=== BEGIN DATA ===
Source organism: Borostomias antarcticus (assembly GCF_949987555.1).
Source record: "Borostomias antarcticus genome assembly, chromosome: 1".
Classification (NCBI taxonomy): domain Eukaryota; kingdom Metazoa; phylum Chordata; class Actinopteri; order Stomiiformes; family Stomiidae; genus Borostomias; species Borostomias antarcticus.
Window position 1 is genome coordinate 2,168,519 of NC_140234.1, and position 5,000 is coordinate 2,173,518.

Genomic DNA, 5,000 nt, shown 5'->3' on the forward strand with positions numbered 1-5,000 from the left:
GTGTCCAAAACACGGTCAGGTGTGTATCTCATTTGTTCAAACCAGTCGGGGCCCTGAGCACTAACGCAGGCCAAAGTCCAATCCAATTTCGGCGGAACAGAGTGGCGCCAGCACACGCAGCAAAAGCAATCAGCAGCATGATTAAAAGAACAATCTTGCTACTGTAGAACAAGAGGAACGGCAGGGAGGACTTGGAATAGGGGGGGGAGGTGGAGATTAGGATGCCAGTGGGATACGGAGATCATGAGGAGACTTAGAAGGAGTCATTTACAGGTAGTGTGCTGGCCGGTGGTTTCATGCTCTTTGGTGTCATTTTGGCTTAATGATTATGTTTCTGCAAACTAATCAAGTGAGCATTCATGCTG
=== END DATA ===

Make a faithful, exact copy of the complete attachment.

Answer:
Source organism: Borostomias antarcticus (assembly GCF_949987555.1).
Source record: "Borostomias antarcticus genome assembly, chromosome: 1".
Classification (NCBI taxonomy): domain Eukaryota; kingdom Metazoa; phylum Chordata; class Actinopteri; order Stomiiformes; family Stomiidae; genus Borostomias; species Borostomias antarcticus.
Window position 1 is genome coordinate 2,168,519 of NC_140234.1, and position 5,000 is coordinate 2,173,518.

Genomic DNA, 5,000 nt, shown 5'->3' on the forward strand with positions numbered 1-5,000 from the left:
GTGTCCAAAACACGGTCAGGTGTGTATCTCATTTGTTCAAACCAGTCGGGGCCCTGAGCACTAACGCAGGCCAAAGTCCAATCCAATTTCGGCGGAACAGAGTGGCGCCAGCACACGCAGCAAAAGCAATCAGCAGCATGATTAAAAGAACAATCTTGCTACTGTAGAACAAGAGGAACGGCAGGGAGGACTTGGAATAGGGGGGGGAGGTGGAGATTAGGATGCCAGTGGGATACGGAGATCATGAGGAGACTTAGAAGGAGTCATTTACAGGTAGTGTGCTGGCCGGTGGTTTCATGCTCTTTGGTGTCATTTTGGCTTAATGATTATGTTTCTGCAAACTAATCAAGTGAGCATTCATGCTG